Theorem 1. (*Stable Marriage*)
Let and be two sets with an equal number of elements.
Suppose that each memeber of has a preference ranking of the elements
of and each member of has a preference ranking of the elements of
. (All of these rankings are linear orderings.) Then there is a
bijective map which is *stable* in the sense that there is
no and such that prefers to and
prefers to .

Proof. (*Gale-Shapley Algorithm*)
The theorem is proved by applying the following algorithm which runs iteratively
until each member of is matched with a member of . In the first round,
each member of "proposes" to their most-preferred member of and then
each member of which has received a proposal "accepts" their most-preferred
proposal. This results in a partially-defined one-to-one mapping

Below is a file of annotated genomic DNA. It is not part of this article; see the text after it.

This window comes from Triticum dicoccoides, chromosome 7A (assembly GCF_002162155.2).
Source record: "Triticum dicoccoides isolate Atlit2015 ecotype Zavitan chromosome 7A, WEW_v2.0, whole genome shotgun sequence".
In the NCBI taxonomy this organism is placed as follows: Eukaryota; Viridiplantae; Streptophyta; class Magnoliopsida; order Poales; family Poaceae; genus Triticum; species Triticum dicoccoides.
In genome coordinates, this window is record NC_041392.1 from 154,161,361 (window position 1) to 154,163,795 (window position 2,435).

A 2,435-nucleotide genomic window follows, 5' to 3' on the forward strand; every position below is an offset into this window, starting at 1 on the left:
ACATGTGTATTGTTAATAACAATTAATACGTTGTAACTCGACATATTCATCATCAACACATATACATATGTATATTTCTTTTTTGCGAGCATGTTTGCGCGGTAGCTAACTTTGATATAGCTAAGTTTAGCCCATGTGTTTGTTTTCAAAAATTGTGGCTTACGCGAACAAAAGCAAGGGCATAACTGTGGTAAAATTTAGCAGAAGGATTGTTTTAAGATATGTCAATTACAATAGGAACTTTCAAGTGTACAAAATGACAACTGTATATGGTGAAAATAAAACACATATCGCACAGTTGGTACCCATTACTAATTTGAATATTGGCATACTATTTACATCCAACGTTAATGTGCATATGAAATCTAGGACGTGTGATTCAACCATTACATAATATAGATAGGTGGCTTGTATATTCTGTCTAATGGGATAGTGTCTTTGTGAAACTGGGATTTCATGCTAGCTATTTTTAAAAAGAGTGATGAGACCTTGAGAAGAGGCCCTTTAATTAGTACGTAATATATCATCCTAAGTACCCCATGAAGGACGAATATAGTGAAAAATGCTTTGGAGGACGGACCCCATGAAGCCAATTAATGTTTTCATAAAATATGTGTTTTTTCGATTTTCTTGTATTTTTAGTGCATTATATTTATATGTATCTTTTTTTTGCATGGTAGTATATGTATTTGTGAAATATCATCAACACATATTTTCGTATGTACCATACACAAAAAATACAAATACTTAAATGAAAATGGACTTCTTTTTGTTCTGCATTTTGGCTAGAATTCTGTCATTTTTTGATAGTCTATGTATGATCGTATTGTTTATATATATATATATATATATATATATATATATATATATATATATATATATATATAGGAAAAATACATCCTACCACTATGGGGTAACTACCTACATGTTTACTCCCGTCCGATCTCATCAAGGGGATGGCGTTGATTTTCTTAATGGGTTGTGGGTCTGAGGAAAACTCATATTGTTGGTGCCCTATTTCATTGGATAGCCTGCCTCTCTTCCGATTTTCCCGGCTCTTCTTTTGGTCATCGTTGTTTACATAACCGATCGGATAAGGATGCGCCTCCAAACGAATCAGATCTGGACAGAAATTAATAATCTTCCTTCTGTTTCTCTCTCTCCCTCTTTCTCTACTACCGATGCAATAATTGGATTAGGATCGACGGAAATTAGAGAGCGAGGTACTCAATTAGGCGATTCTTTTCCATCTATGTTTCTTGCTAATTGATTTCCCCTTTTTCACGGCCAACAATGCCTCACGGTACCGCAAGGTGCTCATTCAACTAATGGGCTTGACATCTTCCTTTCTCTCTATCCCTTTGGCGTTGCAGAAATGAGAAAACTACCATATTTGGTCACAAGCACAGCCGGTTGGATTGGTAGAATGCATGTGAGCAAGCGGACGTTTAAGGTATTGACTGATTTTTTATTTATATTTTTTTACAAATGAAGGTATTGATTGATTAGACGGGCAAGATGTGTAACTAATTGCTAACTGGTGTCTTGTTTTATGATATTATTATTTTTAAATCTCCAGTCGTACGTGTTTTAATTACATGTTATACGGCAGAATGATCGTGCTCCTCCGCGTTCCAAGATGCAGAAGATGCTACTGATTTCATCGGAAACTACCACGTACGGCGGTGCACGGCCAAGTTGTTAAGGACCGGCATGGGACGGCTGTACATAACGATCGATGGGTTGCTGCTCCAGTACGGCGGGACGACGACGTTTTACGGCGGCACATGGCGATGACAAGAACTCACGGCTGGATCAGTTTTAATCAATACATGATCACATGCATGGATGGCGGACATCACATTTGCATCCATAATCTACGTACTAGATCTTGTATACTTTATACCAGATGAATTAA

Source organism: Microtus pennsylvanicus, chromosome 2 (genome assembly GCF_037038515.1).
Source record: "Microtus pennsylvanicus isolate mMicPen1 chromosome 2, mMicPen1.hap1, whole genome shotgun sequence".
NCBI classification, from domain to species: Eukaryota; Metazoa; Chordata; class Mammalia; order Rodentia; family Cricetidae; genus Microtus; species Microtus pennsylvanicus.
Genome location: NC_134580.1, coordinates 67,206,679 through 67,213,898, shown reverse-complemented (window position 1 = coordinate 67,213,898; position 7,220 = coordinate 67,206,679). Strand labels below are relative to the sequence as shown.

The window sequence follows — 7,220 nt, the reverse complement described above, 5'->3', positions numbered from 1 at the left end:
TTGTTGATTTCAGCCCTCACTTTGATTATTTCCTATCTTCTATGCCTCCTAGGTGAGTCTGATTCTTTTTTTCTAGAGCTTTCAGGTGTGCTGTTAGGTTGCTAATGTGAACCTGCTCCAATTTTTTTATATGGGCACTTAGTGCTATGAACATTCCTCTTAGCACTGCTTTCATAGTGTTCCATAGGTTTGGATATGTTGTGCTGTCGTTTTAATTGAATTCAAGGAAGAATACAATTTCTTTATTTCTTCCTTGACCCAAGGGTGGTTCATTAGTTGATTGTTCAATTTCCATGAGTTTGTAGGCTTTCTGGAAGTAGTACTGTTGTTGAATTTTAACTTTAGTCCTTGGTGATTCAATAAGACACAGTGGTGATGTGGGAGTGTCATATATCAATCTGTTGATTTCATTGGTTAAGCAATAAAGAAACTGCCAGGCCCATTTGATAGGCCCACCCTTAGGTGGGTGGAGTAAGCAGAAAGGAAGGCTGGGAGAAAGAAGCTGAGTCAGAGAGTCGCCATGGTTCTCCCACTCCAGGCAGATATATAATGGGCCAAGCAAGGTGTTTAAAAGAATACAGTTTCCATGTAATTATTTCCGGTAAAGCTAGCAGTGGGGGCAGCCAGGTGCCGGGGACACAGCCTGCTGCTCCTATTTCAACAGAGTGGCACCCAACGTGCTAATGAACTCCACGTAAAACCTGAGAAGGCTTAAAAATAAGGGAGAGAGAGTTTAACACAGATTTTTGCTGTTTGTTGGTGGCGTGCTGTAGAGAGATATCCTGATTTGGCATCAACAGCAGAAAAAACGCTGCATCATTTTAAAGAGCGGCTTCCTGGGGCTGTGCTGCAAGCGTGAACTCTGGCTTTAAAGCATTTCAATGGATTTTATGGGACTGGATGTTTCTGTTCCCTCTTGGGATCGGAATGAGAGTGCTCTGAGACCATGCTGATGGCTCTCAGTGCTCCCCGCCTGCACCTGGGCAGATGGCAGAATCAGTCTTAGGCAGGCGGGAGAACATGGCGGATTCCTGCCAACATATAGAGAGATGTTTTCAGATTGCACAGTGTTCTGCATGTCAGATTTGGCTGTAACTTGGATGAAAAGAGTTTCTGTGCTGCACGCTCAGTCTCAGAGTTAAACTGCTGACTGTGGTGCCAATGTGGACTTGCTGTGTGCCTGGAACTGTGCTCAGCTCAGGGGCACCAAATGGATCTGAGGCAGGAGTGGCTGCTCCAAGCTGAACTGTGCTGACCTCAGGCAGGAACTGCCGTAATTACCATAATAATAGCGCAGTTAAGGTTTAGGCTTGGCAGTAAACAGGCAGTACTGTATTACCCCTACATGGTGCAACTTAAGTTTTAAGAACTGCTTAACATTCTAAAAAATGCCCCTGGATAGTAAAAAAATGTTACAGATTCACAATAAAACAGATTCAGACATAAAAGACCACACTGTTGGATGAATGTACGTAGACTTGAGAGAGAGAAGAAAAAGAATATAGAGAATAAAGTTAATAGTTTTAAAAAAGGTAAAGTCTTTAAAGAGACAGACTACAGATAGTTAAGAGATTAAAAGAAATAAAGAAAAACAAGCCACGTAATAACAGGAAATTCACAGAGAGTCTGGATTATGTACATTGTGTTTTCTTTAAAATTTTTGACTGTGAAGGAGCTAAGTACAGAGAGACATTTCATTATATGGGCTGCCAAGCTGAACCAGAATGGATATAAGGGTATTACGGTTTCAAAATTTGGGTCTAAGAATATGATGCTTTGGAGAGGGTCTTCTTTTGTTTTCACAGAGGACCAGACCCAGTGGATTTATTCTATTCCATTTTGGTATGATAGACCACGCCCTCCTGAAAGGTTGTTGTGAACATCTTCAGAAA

. Subsequently, with defined, each member of
outside the domain of "proposes" to the most preferred member of
which they have not already proposed to. Then each member of who received a
proposal accepts the proposal if either they were not in the range of
or if they prefer the originator of the proposal to their current matching,
in which case their previous matching is discarded. The process continues until
every member of is matched.

To see that that algorithm must terminate, observe first that once an element of receives a proposal, it is guaranteed that it will subsequently always be matched with some element of . Also, for a fixed and , eventually either will be permentantly matched with a member of which is preferred to , or else will propose of . Thus eventually at least one of or must be permenantly matched. Since the matching is one to one, it follows that all of and are eventually matched.

To see that the algorithm is stable...